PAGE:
Many types of PI affecting cellular immunity are associated with specific genetic variants. This is particularly true of SCID, in which more than 20 different genetic causes have been identified. These can all be evaluated using genetic testing, which is the most accurate means to establish a definitive diagnosis.

Testing neutrophil function

The laboratory evaluation of neutrophils begins by obtaining a series of white blood cell counts (WBC) with differentials. The WBC and differential will determine if there is a decline in the absolute neutrophil count (ANC), which is known as neutropenia. This is the most common laboratory finding when an individual presents with a clinical history that suggests low neutrophil immunity. Usually, more than a single CBC and differential is necessary to diagnose neutrophil problems.

A careful review of the blood smear is important to rule out certain diseases that are associated with abnormalities in the structure of neutrophils, or the way they look under the microscope. Sometimes, a bone marrow biopsy is needed to see if neutrophils are being made properly. If the initial screening tests of neutrophil numbers were normal, testing then focuses on two possible types of PI: chronic granulomatous disease (CGD) and leukocyte adhesion deficiency (LAD). Both of these disorders have normal or elevated numbers of neutrophils, and each of these disorders has distinctive clinical features that can help to direct the appropriate evaluation.

Laboratory testing to diagnose CGD relies on the evaluation of a critical function of neutrophils that kills certain bacteria and fungi—the creation of reactive oxygen. This process, called the oxidative burst, can be measured using a number of different methods.

Currently, the most commonly used and reliable test uses flow cytometry to measure the oxidative burst of activated neutrophils using a specific dye (dihydrorhodamine 123 or DHR), referred to as the DHR test. The DHR test has been used for more than 20 years, and it is extremely sensitive in making a CGD diagnosis. This test can also be helpful in identifying carriers of CGD. Because of its excellent performance, this test has become the standard in most laboratories supporting clinics that see individuals with CGD regularly. In the past, a dye reduction test called the nitroblue tetrazolium (NBT) test was used, but this test had greater variability in its interpretation. The specific type of CGD is suggested by the results of the DHR test, but it requires confirmation by either specifically evaluating for the defective protein involved or its related gene variant underlying the disease.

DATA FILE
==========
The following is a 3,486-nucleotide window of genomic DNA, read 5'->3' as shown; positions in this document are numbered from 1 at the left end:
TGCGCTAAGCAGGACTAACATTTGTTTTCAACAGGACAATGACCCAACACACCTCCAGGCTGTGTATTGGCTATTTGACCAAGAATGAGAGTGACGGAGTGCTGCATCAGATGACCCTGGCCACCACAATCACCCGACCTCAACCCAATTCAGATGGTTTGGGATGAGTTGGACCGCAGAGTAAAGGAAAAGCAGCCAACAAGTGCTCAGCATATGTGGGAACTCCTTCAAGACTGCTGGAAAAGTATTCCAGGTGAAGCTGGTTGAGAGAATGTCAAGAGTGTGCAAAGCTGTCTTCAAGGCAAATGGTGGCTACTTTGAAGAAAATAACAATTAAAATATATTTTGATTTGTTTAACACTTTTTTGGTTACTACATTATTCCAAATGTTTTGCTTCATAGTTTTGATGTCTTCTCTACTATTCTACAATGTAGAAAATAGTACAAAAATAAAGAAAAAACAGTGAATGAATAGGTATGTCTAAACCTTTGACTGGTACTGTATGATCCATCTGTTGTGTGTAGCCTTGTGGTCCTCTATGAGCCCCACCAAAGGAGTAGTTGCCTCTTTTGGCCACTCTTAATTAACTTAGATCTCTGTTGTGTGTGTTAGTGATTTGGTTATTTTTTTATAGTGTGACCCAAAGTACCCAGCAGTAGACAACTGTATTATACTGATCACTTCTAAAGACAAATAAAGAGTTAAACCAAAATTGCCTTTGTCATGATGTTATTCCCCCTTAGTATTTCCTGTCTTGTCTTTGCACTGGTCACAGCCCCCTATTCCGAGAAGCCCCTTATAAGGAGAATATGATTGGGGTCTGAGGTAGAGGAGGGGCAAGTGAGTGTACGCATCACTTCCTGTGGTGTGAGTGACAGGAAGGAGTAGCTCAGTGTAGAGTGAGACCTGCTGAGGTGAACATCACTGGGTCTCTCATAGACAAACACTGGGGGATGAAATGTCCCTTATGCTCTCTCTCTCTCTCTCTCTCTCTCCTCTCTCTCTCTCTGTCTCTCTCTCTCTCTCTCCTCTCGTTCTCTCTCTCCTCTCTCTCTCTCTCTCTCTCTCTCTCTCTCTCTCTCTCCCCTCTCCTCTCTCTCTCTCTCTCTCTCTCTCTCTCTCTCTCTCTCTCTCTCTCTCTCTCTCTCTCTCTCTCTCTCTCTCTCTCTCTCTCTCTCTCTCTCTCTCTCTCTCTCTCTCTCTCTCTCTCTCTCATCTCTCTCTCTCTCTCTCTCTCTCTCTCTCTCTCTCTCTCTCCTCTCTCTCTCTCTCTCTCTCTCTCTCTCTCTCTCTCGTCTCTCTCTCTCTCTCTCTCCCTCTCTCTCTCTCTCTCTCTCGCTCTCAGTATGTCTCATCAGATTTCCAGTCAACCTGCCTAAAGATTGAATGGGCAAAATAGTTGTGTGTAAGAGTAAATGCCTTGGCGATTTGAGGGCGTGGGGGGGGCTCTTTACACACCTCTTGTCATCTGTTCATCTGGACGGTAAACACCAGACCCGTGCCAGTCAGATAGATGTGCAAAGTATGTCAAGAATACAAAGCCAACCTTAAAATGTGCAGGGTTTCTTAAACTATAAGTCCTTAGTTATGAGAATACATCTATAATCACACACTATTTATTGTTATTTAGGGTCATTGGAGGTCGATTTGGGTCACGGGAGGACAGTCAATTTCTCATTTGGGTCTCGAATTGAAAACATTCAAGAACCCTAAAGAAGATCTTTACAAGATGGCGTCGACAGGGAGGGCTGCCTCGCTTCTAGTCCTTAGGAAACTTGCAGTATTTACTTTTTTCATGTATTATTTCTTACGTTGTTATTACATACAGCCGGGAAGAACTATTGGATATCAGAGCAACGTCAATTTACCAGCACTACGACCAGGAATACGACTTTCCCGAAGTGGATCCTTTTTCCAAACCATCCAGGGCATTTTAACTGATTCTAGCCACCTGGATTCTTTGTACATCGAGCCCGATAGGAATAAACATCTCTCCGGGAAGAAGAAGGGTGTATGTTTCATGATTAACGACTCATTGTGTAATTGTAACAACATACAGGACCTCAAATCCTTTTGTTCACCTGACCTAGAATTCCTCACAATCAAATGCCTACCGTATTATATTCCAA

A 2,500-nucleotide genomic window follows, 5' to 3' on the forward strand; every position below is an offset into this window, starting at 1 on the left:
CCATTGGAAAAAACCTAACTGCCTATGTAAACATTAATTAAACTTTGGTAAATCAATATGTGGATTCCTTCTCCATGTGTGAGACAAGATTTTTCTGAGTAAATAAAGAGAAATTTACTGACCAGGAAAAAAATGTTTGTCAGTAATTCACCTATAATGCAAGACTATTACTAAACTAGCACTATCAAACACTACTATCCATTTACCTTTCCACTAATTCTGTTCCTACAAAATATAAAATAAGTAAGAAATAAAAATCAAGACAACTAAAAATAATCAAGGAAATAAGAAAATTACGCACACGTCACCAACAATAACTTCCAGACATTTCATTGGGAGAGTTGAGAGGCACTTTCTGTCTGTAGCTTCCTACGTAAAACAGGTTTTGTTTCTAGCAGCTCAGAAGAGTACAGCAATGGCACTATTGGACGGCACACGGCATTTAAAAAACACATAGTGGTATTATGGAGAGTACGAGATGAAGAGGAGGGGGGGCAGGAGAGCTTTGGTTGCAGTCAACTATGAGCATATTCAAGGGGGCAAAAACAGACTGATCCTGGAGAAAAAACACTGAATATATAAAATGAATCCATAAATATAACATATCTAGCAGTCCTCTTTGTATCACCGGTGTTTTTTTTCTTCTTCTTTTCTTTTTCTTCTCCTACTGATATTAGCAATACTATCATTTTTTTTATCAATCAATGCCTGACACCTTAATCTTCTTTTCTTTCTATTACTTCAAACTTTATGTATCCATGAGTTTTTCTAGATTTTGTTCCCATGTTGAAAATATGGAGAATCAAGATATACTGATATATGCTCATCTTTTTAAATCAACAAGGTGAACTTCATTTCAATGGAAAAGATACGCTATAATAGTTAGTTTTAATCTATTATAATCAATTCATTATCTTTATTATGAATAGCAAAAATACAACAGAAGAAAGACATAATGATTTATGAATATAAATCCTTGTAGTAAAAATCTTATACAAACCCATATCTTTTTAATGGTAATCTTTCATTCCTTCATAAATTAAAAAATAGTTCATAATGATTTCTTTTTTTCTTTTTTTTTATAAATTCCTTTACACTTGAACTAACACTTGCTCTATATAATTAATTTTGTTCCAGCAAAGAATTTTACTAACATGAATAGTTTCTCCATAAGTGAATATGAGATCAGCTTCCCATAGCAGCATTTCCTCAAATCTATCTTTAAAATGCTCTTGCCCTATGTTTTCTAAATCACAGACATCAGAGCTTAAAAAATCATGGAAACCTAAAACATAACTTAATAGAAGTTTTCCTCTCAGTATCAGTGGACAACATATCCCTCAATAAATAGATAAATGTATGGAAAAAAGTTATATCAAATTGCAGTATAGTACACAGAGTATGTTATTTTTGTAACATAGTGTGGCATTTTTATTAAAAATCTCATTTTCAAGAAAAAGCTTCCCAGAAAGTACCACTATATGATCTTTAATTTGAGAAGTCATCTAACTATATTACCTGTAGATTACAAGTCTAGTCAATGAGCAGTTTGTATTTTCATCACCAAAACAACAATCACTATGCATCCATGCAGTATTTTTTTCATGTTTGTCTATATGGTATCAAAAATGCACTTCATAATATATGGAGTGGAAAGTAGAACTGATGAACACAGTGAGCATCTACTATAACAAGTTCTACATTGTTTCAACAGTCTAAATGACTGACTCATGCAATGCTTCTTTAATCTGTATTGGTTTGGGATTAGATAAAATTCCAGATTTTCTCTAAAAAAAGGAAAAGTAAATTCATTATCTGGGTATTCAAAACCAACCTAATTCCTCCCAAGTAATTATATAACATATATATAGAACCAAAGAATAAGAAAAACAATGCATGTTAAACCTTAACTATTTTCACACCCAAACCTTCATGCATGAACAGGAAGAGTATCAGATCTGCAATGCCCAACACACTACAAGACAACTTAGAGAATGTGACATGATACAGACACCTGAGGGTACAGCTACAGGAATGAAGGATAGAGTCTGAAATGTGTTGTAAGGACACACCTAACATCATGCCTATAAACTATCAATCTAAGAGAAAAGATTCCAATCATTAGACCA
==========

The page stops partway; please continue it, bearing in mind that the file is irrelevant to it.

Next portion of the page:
Laboratory testing for the most common form of LAD Type 1 involves flow cytometry testing to determine the presence of a specific protein on the surface of neutrophils (and other leukocytes). When this protein is absent or significantly decreased, the movement of neutrophils to sites of infection is hampered. The result is a large increase in the number of neutrophils in the circulation, as well as an increased susceptibility to bacterial skin, oral, and other infections.

Testing for complement deficiencies

The standard screening test for deficiencies in the classical complement pathway is the total hemolytic complement assay or CH50. In situations with a defect in one complement component, the CH50 will be almost completely negative. Specialized complement laboratories can provide additional testing that will identify the specific complement component that is defective.

There are some extremely rare conditions in which there are defects in another complement pathway (the alternate pathway). These can be screened for by using a functional test directed specifically at this pathway, the AH50 test.

The complement cascade can also be initiated by the mannose-binding lectin pathway, and there are some individuals with a deficiency in mannose-binding lectin, although the clinical relevance of the laboratory finding is inconclusive.

Testing innate immunity

Laboratory tests are also available to measure the function of various elements of innate immunity. These include determining the number and activity of lymphocytes, such as natural killer (NK) cells, as well as the function of various cell surface receptors such as the toll-like receptors (TLRs).

This page contains general medical and/or legal information that cannot be applied safely to any individual case. Medical and/or legal knowledge and practice can change rapidly. Therefore, this page should not be used as a substitute for professional medical and/or legal advice.

Adapted from the IDF Patient & Family Handbook for Primary Immunodeficiency Diseases, Sixth Edition 
Copyright ©2019 by Immune Deficiency Foundation, USA